OPEC math: More biofuel = higher oil prices

Scott Jagow Jun 6, 2007

TEXT OF INTERVIEW

SCOTT JAGOW: As the G8 countries gather in Germany today, they’re getting a warning from the oil-producing countries. OPEC says if the U.S. and Europe insist on pushing biofuels as an alternative, there’s a good chance oil prices will go through the roof. President Bush is touting biofuels as a way to combat global warming and reduce dependence on oil, but there are concerns. Making fuel from corn and sugar uses land that could be growing food, for example. So, what do we make of OPEC’s comments? We asked Ed Crooks of the Financial Times in London.

ED CROOKS: I think that the way to think of it, you have to put yourselves into OPEC’s head. And what they see when they hear people talking in Europe and in the U.S. about developing more biofuels, then the OPEC countries worry, will we still have enough of a market for oil? How much oil will be demanded by these consuming countries in the future and what is the risk of there being a glut of oil on the market driving prices down?

JAGOW: Well it sounds like OPEC is sort of forcing the hand of the Western countries. They’re saying we’re not going to be as reliant on you anymore, we’re gonna go with this biofuel thing and OPEC’s saying OK if you do that, here’s the consequence.

CROOKS: Exactly. Exactly. That’s very much it. There is a game being played here between the producers and the consumers and what OPEC says is we want a dialogue between us — between the U.S., Europe, Japan, India, China on the one hand and the OPEC producing countries on the other — as long as we talk then we can kind of both understand each other’s needs and we can get to a nice harmonious stable kind of arrangement where demand will be stable and predictable and prices will be stable and predictable too. But if we don’t get that dialogue then things could turn ugly.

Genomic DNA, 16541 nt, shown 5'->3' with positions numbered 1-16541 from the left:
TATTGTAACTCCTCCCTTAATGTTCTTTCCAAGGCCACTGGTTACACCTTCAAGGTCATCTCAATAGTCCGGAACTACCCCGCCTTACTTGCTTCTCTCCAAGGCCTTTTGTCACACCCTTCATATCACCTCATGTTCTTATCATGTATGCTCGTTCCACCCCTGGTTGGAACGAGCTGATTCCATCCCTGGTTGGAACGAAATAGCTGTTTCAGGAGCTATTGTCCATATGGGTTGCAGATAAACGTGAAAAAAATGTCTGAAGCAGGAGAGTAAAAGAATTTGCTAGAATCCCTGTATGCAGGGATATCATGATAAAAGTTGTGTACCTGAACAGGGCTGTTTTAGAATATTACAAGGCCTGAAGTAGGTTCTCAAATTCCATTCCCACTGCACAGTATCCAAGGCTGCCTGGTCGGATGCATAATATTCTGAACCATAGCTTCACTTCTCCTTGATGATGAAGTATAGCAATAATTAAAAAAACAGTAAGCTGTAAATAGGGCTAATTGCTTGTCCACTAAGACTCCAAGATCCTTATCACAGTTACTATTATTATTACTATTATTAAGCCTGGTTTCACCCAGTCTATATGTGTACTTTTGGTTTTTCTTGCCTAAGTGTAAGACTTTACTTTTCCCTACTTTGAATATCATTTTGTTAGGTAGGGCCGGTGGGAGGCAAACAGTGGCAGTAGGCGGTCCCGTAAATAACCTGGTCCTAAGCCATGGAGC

JAGOW: Has there been any reaction to OPEC’s threat here?

CROOKS: Caertainly yeah, behind the scenes there’s been quite a bit of muttering about it. I suppose the one thing we’re not going to have is to see the Europeans and the Americans immediately starting to say ‘oh we better back off the biofuels, in that case, if OPEC doesn’t like it, we’re not gonna do it.’

JAGOW: OK Ed Crooks from the Financial Times in London, thank you.

CROOKS: Thank you very much.

JAGOW: Oil’s trading at $65.50 a barrel this morning.

TEXT OF INTERVIEW

SCOTT JAGOW: As the G8 countries gather in Germany today, they’re getting a warning from the oil-producing countries. OPEC says if the U.S. and Europe insist on pushing biofuels as an alternative, there’s a good chance oil prices will go through the roof. President Bush is touting biofuels as a way to combat global warming and reduce dependence on oil, but there are concerns. Making fuel from corn and sugar uses land that could be growing food, for example. So, what do we make of OPEC’s comments? We asked Ed Crooks of the Financial Times in London.

ED CROOKS: I think that the way to think of it, you have to put yourselves into OPEC’s head. And what they see when they hear people talking in Europe and in the U.S. about developing more biofuels, then the OPEC countries worry, will we still have enough of a market for oil? How much oil will be demanded by these consuming countries in the future and what is the risk of there being a glut of oil on the market driving prices down?

JAGOW: Well it sounds like OPEC is sort of forcing the hand of the Western countries. They’re saying we’re not going to be as reliant on you anymore, we’re gonna go with this biofuel thing and OPEC’s saying OK if you do that, here’s the consequence.

CROOKS: Exactly. Exactly. That’s very much it. There is a game being played here between the producers and the consumers and what OPEC says is we want a dialogue between us — between the U.S., Europe, Japan, India, China on the one hand and the OPEC producing countries on the other — as long as we talk then we can kind of both understand each other’s needs and we can get to a nice harmonious stable kind of arrangement where demand will be stable and predictable and prices will be stable and predictable too. But if we don’t get that dialogue then things could turn ugly.

JAGOW: Has there been any reaction to OPEC’s threat here?

CROOKS: Caertainly yeah, behind the scenes there’s been quite a bit of muttering about it. I suppose the one thing we’re not going to have is to see the Europeans and the Americans immediately starting to say ‘oh we better back off the biofuels, in that case, if OPEC doesn’t like it, we’re not gonna do it.’

JAGOW: OK Ed Crooks from the Financial Times in London, thank you.

CROOKS: Thank you very much.

JAGOW: Oil’s trading at $65.50 a barrel this morning.

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